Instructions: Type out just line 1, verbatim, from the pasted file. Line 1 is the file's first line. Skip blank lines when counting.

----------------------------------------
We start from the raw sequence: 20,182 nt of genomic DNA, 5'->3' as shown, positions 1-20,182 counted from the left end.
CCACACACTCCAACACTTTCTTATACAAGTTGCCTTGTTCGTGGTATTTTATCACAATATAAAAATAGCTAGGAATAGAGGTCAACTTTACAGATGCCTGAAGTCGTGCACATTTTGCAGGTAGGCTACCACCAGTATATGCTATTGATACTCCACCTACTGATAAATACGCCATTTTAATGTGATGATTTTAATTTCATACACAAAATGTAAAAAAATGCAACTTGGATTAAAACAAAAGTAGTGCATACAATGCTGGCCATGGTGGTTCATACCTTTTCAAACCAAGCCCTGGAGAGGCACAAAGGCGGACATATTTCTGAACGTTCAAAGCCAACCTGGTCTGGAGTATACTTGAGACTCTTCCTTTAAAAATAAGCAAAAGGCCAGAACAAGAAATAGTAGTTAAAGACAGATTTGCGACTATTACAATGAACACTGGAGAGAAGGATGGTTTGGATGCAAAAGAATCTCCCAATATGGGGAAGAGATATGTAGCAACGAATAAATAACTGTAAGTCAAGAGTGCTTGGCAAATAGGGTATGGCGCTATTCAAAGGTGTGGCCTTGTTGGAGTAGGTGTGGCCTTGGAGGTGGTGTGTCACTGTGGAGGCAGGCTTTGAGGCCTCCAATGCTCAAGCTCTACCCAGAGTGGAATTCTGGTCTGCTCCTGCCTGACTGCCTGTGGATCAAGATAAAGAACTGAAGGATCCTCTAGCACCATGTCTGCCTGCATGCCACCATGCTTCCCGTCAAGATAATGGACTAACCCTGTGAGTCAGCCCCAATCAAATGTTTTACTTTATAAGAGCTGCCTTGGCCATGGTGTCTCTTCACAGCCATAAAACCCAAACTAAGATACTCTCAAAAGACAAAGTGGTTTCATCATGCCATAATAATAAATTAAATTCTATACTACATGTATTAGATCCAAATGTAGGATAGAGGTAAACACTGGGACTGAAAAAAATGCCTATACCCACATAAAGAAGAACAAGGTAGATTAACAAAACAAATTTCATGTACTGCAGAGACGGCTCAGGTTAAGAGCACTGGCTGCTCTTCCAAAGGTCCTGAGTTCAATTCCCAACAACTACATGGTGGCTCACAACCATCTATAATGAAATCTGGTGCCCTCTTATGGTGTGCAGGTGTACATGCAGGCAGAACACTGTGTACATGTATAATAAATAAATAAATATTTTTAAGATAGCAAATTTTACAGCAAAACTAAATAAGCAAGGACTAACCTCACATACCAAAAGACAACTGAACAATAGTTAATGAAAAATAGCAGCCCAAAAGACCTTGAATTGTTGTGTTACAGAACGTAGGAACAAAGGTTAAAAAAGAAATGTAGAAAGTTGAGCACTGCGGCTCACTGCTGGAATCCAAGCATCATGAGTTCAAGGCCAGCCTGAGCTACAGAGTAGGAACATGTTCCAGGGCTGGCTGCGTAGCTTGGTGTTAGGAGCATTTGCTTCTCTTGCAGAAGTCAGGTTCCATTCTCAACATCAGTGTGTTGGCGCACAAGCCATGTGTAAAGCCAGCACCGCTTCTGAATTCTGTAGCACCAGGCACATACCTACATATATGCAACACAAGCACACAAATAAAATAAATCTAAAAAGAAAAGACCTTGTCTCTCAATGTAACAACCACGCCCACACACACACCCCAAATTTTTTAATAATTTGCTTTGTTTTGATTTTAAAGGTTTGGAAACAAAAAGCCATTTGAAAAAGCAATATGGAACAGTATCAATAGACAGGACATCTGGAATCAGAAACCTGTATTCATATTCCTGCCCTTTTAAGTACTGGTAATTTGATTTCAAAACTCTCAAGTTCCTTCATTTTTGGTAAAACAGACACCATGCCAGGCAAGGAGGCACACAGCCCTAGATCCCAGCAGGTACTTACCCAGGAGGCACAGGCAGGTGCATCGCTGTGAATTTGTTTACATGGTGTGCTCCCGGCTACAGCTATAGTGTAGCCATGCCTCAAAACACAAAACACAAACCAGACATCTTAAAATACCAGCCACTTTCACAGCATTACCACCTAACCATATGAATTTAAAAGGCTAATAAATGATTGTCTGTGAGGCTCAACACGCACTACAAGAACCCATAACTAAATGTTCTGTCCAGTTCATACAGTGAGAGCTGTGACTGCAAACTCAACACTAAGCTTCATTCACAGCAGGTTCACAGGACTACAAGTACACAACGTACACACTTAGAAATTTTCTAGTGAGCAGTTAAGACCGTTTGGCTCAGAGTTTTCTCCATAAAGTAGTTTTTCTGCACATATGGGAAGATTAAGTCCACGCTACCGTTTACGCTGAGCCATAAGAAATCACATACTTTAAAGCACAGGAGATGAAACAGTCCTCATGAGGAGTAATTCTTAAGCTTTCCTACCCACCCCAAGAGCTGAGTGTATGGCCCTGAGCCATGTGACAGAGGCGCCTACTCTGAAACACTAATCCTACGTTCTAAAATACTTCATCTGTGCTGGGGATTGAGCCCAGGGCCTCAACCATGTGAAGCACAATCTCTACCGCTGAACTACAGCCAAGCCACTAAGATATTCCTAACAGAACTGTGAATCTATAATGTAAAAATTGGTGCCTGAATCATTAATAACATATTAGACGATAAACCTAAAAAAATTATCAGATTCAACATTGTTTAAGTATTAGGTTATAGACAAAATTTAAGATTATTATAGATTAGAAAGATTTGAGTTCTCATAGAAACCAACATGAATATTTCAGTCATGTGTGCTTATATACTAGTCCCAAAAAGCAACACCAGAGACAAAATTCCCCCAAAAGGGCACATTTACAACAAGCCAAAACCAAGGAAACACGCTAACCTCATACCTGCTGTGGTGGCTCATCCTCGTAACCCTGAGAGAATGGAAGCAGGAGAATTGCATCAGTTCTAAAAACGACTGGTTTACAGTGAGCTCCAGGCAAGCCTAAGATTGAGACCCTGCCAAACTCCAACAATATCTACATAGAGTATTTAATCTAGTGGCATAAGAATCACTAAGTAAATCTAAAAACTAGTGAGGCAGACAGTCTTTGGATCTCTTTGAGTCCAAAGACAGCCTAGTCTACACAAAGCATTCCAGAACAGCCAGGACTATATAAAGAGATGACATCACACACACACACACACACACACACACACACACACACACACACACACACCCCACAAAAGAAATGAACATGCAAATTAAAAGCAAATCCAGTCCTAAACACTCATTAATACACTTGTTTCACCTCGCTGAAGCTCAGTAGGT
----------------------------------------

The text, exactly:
We start from the raw sequence: 20,182 nt of genomic DNA, 5'->3' as shown, positions 1-20,182 counted from the left end.